This week’s topic happens to be one of my contributions to the “idea pool” for this quarter. It stems from a remark one of my daughters made after listening to me describe a work-in-progress. She said, “All your books have…” and she proceeded to list several common themes.
I’ve mentioned some of the things she pointed out in previous posts, and as one reader pointed out, these aren’t necessarily bad things to repeat, but can be considered part of my writing style. Perhaps I could even go so far as to say that they make up my platform. And if that’s so, I’m okay with that.
So, what do my books have in common? Well, most of them are relatively short. Almost all range in length from 17,000 to 40,000 words, putting them in a category called novella. Of my fourteen published books, only three weigh in at more than 50,000 words, which for some romance publishers is the minimum length to be considered a novel. Of those three novels, only one (The Samurai’s Garden) was written entirely by me. The Calico Heart and The Friendship Star Quilt were both written with my friend and local author Stephanie Michels. I’m not sure if that’s because I’ve spent so much time teaching (making it necessary to say what I have to say within a limited amount of time), or if it’s because I’m too impatient to read longer books, articles, blog posts, etc. and figure other people are, too.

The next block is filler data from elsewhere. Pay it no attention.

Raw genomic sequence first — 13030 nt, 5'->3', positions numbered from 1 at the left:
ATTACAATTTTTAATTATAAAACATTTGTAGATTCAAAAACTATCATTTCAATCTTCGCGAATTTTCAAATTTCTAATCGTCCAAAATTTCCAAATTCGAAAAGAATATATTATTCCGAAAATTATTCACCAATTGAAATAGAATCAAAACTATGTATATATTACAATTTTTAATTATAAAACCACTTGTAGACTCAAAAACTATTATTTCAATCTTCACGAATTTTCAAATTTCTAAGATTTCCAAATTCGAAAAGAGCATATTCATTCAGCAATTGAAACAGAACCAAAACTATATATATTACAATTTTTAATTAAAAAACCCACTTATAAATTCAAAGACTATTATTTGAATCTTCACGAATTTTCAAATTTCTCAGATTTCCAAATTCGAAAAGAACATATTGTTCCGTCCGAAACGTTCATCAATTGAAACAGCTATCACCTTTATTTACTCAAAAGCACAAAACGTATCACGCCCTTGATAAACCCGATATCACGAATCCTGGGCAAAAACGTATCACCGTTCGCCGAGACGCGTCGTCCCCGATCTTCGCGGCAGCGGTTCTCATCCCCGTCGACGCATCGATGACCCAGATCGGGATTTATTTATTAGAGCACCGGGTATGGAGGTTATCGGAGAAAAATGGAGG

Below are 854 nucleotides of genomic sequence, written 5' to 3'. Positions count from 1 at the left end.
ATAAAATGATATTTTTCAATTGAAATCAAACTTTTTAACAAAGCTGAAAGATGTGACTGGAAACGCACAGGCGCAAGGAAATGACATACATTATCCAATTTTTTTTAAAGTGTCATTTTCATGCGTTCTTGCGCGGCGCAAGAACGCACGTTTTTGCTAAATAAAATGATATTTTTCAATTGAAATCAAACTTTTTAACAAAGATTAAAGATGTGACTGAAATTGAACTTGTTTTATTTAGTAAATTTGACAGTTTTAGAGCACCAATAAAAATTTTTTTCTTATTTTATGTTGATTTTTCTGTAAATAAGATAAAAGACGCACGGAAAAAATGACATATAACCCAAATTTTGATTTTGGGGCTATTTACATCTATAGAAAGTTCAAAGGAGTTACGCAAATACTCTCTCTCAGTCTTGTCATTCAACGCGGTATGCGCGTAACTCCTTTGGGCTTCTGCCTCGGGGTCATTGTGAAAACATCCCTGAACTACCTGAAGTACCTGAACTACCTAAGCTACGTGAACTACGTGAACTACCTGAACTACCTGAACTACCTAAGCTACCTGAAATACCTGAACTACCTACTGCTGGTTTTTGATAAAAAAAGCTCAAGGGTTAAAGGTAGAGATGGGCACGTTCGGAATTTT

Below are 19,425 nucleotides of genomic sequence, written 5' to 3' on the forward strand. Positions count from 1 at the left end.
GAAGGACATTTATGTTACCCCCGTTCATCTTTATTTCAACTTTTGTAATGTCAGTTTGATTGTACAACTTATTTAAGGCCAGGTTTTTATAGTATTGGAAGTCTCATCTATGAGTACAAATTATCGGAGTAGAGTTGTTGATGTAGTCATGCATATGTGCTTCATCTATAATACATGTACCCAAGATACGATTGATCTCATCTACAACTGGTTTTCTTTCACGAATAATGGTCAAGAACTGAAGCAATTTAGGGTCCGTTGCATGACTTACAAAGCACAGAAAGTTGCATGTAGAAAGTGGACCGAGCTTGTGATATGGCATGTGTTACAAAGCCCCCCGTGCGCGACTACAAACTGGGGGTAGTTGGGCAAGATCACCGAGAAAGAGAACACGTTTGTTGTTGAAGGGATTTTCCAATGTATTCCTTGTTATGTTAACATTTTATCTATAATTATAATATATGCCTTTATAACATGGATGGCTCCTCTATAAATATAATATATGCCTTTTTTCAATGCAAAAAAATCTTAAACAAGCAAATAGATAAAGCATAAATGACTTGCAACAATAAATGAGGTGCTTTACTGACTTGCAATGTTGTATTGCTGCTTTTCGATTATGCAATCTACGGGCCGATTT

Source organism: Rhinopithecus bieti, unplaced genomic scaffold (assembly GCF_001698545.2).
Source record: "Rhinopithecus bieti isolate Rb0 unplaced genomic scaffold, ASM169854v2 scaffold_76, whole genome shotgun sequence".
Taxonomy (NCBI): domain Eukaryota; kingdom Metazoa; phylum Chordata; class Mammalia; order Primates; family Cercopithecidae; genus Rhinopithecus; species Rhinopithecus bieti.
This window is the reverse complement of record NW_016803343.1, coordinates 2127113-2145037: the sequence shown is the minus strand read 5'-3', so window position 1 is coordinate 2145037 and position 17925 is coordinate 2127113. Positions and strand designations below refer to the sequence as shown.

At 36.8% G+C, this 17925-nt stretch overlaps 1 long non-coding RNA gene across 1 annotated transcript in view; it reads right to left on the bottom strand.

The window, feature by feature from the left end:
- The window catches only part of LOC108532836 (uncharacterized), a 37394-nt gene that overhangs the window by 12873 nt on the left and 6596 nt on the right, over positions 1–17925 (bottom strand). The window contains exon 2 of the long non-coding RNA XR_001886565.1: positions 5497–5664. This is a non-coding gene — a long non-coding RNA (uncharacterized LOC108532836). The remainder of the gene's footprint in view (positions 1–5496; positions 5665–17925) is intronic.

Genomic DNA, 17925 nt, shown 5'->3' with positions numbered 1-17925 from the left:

Another thing you’ll find is at most of the time, my heroine shares one or more of my interests. I suppose that’s because I need to show that they have a life. And the life I know best is, well, mine. So many of my characters, when they’re not working or solving whatever issues they have, are sewing, crafting, playing with kids, reading, or making music.
Finally, every single story I write ends happily for the main characters. Because that’s what romance is. Whether there’s a wedding in the works, or they’re heading for a permanent relationship, or happy-that-we’re-good-friends-but-not-a-couple, both characters are satisfied with where they are, and normally they’re happier than they were at the beginning. The external conflict has been solved (or at least their part of it), and their personal story arcs have been achieved.
So there’s my basic analysis of what you’ll find in my books. Perhaps my readers could come up with more, but these are the characteristics I’m aware of. What common threads do you find in your favorite author’s books?